Faculty Advisor(s)

Amy J. Litterini

Document Type

Course Paper

Publication Date



© 2021 Marissa Paquette


Background and Purpose: Breast cancer treatments may cause late effects of pain, range of motion loss, and activity limitation in the upper extremity (UE). The purpose of this case report was to describe the utilization of soft tissue techniques with instrument assisted soft tissue mobilization (IASTM) in outpatient physical therapy to address decreased UE function and pain for a patient post-surgery, chemotherapy, endocrine therapy and radiation.
Case Description: The patient was a 61-year-old female referred to physical therapy (PT) for restricted mobility and pain in her right UE post-oncologic treatments preventing her from vocation and participating in daily activities. The initial evaluation demonstrated right UE weakness of 4/5 (withstand light resistance), painful right active end-range of motion pulling into the hip and trunk with corresponding right-sided tissue puckering and mottling. The patient received 26 visits over 23 weeks combining manual therapy techniques, IASTM, yoga, a foam rolling program, and therapeutic exercises.
Outcomes: At the recertification at week 23, she demonstrated outcome measure improvements in right UE strength 4/5 to 4+5 (withstand moderate resistance); increased tolerance of UE end-range AROM with decreased reported pain sensation; Quick Disability of the Shoulder Arm and Hand score decrease (27.27/100 to 11.36/100); Numeric Pain Rating Scale decrease (2/10 to 1/10); and Pain Disability Index decrease (2/10 to 1/10).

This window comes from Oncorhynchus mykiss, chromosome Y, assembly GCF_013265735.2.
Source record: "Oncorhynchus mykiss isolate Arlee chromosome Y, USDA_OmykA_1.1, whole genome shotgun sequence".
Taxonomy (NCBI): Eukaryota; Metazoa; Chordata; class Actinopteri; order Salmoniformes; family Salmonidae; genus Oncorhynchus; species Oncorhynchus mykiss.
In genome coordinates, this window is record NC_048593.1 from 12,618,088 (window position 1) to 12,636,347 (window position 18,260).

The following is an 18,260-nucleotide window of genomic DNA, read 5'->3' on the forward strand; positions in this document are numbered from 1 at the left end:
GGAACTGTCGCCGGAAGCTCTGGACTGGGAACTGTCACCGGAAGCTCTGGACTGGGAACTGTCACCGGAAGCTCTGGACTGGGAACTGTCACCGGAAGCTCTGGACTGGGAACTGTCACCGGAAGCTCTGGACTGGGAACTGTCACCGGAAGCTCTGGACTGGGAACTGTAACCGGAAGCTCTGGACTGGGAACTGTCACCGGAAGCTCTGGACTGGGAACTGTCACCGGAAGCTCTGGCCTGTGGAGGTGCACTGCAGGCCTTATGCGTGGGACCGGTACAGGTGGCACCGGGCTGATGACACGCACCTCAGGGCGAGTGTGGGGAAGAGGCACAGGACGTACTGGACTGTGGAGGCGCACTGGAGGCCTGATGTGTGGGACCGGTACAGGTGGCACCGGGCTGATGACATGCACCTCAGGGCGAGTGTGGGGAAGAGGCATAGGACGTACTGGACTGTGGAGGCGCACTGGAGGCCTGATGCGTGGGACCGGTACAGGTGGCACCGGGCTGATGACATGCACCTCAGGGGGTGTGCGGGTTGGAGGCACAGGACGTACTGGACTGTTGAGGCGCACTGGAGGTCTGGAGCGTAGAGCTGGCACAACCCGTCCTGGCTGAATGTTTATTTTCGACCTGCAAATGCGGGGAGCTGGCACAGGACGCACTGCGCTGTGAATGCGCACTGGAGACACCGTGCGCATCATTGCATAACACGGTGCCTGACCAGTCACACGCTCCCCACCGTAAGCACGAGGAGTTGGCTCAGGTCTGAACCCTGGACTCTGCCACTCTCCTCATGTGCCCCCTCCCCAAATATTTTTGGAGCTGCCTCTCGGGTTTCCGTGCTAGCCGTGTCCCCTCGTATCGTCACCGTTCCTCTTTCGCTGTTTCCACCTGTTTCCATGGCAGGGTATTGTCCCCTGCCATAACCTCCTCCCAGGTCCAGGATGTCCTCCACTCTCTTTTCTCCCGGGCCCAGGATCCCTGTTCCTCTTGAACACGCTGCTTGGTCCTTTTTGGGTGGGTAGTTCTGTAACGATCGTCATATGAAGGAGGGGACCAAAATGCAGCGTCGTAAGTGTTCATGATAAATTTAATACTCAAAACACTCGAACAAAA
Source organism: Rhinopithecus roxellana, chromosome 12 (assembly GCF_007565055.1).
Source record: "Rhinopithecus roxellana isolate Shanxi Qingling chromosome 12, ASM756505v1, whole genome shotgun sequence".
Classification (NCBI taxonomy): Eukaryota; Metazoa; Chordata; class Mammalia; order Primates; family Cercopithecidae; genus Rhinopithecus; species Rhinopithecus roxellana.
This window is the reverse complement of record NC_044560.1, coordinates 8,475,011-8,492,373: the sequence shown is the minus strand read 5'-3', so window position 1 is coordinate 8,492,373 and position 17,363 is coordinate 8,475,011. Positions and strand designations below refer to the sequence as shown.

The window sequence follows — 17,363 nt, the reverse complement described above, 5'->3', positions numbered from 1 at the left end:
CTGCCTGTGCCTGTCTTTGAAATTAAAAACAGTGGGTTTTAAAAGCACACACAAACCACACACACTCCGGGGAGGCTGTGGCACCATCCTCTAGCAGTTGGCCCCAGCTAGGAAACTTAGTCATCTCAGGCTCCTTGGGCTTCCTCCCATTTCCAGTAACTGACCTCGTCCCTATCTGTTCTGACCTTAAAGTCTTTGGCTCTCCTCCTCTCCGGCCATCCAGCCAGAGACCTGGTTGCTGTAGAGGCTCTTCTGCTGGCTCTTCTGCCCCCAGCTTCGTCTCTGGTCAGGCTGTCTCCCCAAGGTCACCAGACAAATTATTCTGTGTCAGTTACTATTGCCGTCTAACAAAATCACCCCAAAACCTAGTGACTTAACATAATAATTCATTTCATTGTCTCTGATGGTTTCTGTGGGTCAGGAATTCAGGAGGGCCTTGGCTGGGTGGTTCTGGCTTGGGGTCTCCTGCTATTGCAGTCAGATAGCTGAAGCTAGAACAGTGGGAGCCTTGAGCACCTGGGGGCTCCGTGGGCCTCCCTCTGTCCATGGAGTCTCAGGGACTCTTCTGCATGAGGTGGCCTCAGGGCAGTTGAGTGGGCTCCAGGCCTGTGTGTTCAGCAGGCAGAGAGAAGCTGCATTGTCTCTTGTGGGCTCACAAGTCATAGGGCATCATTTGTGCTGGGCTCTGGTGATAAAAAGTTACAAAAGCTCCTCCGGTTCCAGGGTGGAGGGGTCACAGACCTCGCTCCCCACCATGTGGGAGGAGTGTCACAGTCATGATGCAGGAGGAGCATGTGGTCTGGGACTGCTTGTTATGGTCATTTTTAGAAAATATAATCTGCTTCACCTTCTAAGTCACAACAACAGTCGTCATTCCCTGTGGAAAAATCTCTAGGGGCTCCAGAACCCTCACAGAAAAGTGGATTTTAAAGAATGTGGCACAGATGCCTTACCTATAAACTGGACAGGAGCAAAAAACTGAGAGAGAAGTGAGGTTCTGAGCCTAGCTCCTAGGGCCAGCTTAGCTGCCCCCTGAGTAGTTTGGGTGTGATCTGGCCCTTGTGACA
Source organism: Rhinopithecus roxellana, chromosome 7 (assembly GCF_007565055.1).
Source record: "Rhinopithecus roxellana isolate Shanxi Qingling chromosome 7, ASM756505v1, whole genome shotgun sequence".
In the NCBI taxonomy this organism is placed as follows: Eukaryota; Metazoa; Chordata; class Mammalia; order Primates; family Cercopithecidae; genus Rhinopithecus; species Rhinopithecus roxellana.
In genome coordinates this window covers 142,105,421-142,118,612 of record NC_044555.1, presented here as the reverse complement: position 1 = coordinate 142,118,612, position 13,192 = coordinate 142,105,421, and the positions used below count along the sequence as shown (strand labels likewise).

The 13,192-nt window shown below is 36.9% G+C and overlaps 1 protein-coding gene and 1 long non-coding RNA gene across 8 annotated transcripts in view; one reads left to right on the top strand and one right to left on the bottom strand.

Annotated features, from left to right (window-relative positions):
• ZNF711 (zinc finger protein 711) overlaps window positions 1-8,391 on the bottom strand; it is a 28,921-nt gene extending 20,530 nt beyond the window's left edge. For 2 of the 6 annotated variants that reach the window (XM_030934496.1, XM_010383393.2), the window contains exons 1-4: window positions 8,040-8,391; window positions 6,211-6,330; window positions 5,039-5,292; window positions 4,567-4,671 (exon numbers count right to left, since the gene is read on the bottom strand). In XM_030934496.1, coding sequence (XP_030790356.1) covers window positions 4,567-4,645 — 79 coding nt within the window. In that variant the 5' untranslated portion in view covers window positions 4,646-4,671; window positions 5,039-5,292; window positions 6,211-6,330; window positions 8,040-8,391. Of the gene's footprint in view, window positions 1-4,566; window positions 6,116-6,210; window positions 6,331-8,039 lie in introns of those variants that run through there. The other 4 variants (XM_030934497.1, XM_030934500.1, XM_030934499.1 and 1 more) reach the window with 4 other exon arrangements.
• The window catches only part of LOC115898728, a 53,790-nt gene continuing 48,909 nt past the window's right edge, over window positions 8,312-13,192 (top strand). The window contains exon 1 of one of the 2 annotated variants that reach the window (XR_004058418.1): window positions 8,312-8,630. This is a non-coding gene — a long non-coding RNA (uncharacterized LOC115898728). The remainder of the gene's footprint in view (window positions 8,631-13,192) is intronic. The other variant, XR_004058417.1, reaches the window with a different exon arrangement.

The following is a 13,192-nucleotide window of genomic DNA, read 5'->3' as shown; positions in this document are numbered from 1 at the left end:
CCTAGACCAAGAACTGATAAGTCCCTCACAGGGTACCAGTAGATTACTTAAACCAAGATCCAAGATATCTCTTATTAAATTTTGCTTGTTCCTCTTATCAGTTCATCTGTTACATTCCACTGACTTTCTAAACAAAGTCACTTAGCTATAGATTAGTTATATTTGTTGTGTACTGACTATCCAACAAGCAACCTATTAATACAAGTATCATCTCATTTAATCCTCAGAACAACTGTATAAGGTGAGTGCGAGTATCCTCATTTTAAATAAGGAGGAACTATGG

Discussion: The prescribed treatment plan appeared to be beneficial for this patient. Orthopedic outpatient PT rehabilitation for UE conditions in breast cancer survivors should have consideration to effects of surgical, medical and radiation treatments both locally and systemically. The pursuit of therapists’ continuing education for future treatment considerations of breast cancer survivors post-surgery combined with endocrine, chemotherapy and radiation may enhance efficacy of soft tissue mobilization and therapeutic exercises.


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